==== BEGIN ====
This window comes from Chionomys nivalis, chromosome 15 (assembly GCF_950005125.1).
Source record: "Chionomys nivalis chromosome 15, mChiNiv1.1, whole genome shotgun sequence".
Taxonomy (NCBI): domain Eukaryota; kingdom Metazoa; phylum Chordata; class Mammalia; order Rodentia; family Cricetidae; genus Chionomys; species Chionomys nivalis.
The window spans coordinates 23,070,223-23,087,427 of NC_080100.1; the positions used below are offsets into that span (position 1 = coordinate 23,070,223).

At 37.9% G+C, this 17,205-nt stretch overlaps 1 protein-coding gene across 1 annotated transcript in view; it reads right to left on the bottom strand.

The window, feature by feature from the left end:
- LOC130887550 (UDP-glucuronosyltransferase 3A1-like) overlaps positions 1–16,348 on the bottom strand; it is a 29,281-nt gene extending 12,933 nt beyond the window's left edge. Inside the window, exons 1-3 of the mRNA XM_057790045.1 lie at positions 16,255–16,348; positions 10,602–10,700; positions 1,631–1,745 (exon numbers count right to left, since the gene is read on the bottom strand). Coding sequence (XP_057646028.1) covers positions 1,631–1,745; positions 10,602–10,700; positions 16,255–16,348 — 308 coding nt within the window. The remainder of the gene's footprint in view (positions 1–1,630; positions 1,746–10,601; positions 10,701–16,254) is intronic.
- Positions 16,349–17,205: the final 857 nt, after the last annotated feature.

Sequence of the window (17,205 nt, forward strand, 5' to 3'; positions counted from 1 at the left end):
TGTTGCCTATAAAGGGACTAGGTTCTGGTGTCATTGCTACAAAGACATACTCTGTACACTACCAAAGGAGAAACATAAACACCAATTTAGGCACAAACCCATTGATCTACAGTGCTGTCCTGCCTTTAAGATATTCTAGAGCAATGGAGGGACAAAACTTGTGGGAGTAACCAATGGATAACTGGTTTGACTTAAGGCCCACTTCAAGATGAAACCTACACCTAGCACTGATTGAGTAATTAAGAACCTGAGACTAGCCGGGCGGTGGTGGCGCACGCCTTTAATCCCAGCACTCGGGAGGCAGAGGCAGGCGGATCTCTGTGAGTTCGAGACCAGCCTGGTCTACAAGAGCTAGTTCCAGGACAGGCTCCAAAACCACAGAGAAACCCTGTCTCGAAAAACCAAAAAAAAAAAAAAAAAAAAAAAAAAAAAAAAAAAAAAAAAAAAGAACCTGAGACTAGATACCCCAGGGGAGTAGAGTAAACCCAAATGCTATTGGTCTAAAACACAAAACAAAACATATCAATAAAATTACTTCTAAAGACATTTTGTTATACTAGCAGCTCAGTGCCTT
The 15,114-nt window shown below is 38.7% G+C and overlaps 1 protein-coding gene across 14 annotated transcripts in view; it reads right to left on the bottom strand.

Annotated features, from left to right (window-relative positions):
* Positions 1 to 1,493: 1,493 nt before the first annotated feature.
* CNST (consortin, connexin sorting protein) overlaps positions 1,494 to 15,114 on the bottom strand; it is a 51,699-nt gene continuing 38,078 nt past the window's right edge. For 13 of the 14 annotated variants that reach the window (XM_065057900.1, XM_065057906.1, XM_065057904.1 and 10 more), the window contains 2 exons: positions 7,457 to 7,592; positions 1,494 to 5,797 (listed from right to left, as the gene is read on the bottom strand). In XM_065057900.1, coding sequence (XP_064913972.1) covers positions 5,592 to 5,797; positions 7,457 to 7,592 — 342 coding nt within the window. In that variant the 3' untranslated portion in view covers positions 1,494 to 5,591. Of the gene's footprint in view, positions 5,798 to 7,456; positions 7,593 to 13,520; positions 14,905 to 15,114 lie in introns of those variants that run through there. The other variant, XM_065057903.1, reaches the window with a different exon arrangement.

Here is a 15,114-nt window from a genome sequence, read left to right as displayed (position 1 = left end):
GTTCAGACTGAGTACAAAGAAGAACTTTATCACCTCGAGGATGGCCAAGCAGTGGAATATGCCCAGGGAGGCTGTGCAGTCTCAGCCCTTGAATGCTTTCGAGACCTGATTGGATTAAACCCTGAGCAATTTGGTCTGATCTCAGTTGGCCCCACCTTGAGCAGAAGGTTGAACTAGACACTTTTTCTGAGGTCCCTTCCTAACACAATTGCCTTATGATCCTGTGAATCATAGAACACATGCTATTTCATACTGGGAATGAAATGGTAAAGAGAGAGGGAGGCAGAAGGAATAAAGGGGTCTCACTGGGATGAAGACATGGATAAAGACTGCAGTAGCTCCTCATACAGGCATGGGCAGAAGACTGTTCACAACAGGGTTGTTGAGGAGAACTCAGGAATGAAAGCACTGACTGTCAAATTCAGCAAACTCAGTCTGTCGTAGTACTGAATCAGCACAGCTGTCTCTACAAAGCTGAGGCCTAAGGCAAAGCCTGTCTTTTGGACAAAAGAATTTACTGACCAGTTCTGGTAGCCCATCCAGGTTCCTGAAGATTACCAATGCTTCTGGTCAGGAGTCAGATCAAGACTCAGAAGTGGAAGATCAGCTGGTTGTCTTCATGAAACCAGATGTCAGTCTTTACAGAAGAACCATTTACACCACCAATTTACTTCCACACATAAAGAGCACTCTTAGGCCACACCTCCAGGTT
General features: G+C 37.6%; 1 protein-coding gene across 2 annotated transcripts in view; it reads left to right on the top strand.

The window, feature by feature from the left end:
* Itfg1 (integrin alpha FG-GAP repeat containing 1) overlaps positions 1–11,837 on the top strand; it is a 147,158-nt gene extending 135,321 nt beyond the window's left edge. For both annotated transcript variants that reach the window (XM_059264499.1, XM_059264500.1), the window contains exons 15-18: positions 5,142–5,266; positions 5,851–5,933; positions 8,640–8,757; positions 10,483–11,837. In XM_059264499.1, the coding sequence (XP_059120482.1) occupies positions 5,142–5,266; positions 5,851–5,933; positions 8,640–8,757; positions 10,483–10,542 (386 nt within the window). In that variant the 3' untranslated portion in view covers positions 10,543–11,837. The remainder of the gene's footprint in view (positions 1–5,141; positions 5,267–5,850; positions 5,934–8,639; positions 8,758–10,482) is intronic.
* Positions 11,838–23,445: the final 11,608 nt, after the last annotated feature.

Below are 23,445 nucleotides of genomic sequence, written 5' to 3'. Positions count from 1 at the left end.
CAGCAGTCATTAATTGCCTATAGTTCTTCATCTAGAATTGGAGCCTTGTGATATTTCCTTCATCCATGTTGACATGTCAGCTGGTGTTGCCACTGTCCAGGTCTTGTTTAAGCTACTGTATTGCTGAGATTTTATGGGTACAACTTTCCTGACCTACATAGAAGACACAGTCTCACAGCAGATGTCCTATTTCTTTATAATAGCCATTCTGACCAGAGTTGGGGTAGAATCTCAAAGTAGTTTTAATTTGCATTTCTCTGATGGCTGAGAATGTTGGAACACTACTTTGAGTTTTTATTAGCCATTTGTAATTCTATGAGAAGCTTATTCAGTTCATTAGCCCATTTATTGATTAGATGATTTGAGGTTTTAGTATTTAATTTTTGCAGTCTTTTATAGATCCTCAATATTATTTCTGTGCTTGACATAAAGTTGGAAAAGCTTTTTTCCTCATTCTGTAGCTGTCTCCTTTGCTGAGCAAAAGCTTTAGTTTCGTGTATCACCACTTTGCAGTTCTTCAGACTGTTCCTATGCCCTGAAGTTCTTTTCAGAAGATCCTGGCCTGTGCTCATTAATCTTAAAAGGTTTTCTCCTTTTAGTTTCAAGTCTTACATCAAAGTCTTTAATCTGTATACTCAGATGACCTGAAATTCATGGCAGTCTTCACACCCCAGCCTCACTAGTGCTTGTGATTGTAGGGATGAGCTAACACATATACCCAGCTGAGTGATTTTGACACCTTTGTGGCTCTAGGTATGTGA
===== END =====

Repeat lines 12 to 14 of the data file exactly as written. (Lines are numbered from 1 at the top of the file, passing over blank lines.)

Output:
Annotated features, from left to right (window-relative positions):
* Positions 1 to 1,493: 1,493 nt before the first annotated feature.
* CNST (consortin, connexin sorting protein) overlaps positions 1,494 to 15,114 on the bottom strand; it is a 51,699-nt gene continuing 38,078 nt past the window's right edge. For 13 of the 14 annotated variants that reach the window (XM_065057900.1, XM_065057906.1, XM_065057904.1 and 10 more), the window contains 2 exons: positions 7,457 to 7,592; positions 1,494 to 5,797 (listed from right to left, as the gene is read on the bottom strand). In XM_065057900.1, coding sequence (XP_064913972.1) covers positions 5,592 to 5,797; positions 7,457 to 7,592 — 342 coding nt within the window. In that variant the 3' untranslated portion in view covers positions 1,494 to 5,591. Of the gene's footprint in view, positions 5,798 to 7,456; positions 7,593 to 13,520; positions 14,905 to 15,114 lie in introns of those variants that run through there. The other variant, XM_065057903.1, reaches the window with a different exon arrangement.